In recent years, remote digital healthcare using online chats has gained momentum, especially in the Global South. Though prior work has studied interaction patterns in online (health) forums, such as TalkLife, Reddit and Facebook, there has been limited work in understanding interactions in small, close-knit community of instant messengers. In this paper, we propose a linguistic annotation framework to facilitate analysis of health-focused WhatsApp groups. The primary aim of the framework is to understand interpersonal relationships among peer supporters in order to help develop NLP solutions for remote patient care and reduce burden of overworked healthcare providers. Our framework consists of fine-grained peer support categorization and message-level sentiment tagging. Additionally, due to the prevalence of code-mixing in such groups, we incorporate word-level language annotations. We use the proposed framework to study two WhatsApp groups in Kenya for youth living with HIV, facilitated by a healthcare provider.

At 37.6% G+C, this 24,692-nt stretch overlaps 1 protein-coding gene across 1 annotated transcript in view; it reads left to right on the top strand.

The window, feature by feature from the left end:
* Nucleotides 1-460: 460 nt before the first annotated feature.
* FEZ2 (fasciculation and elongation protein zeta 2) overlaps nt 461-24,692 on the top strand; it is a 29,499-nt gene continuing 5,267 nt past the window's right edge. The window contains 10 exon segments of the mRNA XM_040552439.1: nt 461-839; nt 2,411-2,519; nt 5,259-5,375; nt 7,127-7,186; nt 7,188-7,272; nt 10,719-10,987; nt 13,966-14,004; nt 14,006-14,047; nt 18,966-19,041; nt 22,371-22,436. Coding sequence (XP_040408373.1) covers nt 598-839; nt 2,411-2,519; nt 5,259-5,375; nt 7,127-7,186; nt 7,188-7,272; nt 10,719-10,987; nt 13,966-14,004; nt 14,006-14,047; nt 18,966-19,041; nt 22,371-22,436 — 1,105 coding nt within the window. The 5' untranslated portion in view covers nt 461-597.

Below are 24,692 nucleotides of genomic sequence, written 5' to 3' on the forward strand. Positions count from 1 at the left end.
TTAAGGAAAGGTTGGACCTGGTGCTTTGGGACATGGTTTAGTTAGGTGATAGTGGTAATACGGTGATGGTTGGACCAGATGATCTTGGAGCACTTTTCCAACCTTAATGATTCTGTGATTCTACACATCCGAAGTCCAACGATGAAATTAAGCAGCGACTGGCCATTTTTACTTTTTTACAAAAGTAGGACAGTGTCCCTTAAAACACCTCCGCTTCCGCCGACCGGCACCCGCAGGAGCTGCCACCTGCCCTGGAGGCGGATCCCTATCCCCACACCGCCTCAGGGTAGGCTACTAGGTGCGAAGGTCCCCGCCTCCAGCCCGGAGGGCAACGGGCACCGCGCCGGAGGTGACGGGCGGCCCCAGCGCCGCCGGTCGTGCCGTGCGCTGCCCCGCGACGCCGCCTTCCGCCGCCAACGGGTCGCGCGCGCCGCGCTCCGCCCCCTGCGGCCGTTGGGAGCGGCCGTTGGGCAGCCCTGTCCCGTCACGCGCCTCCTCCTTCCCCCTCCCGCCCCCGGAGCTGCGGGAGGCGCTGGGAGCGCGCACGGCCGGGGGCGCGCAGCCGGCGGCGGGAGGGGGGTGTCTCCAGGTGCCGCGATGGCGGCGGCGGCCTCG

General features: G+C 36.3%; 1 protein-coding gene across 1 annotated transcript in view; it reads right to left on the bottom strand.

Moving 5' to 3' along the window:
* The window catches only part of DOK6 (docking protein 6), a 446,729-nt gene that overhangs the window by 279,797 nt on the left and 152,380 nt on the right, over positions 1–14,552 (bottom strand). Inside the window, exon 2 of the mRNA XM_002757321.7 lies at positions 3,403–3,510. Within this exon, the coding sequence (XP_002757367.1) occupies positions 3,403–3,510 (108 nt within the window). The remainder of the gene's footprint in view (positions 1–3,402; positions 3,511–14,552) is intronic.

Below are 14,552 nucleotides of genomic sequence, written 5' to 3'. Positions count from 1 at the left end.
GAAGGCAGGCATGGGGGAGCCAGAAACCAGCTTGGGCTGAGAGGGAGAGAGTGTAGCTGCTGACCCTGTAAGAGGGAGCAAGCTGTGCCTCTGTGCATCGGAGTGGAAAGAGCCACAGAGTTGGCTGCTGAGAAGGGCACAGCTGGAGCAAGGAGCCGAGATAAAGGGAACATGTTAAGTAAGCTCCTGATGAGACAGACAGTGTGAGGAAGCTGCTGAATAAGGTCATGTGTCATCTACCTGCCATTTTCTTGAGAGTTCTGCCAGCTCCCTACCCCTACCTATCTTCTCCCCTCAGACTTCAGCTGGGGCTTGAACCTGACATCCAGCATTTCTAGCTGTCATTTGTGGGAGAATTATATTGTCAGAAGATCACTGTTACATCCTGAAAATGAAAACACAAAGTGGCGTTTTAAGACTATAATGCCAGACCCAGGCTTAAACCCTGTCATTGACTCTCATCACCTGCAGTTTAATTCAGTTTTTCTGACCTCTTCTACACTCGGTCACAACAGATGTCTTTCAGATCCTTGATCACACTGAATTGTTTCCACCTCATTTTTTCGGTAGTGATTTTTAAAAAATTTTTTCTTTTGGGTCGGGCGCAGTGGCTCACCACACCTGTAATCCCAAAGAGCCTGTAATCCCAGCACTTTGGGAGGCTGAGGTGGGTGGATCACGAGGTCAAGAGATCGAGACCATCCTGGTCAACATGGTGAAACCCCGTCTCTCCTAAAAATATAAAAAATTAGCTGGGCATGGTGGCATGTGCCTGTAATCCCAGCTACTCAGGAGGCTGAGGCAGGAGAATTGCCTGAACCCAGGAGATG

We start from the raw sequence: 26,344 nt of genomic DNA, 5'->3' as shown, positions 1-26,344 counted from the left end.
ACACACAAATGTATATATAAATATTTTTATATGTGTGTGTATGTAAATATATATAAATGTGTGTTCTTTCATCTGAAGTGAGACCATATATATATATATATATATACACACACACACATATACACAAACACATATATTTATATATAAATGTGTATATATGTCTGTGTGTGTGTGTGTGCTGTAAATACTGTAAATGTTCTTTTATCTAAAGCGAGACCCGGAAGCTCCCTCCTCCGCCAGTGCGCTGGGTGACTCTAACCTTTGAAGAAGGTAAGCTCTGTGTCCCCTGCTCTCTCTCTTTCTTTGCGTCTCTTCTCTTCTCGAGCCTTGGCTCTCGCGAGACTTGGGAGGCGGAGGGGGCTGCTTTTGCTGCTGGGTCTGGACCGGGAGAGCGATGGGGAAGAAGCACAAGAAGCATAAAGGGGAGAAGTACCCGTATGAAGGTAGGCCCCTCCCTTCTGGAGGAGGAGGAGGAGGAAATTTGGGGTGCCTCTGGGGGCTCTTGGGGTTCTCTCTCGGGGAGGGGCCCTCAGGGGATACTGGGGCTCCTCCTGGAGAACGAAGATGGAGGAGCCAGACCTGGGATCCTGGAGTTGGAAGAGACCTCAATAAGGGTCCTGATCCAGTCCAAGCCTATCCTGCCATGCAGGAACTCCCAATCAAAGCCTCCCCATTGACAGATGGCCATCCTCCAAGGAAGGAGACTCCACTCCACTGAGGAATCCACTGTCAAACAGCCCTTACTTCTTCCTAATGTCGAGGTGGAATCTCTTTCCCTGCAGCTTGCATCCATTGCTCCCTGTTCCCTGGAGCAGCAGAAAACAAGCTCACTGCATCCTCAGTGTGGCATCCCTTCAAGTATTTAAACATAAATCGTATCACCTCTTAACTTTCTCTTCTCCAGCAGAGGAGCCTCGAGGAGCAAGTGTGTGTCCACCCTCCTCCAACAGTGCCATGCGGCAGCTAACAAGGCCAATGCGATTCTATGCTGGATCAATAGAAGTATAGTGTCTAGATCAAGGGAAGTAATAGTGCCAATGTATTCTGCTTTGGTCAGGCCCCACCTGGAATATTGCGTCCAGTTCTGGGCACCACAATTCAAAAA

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A Computational Approach to Understanding Empathy Expressed in Text-Based Mental Health Support
Ashish Sharma | Adam Miner | David Atkins | Tim Althoff
Proceedings of the 2020 Conference on Empirical Methods in Natural Language Processing (EMNLP)

Empathy is critical to successful mental health support. Empathy measurement has predominantly occurred in synchronous, face-to-face settings, and may not translate to asynchronous, text-based contexts. Because millions of people use text-based platforms for mental health support, understanding empathy in these contexts is crucial. In this work, we present a computational approach to understanding how empathy is expressed in online mental health platforms. We develop a novel unifying theoretically-grounded framework for characterizing the communication of empathy in text-based conversations. We collect and share a corpus of 10k (post, response) pairs annotated using this empathy framework with supporting evidence for annotations (rationales). We develop a multi-task RoBERTa-based bi-encoder model for identifying empathy in conversations and extracting rationales underlying its predictions. Experiments demonstrate that our approach can effectively identify empathic conversations. We further apply this model to analyze 235k mental health interactions and show that users do not self-learn empathy over time, revealing opportunities for empathy training and feedback.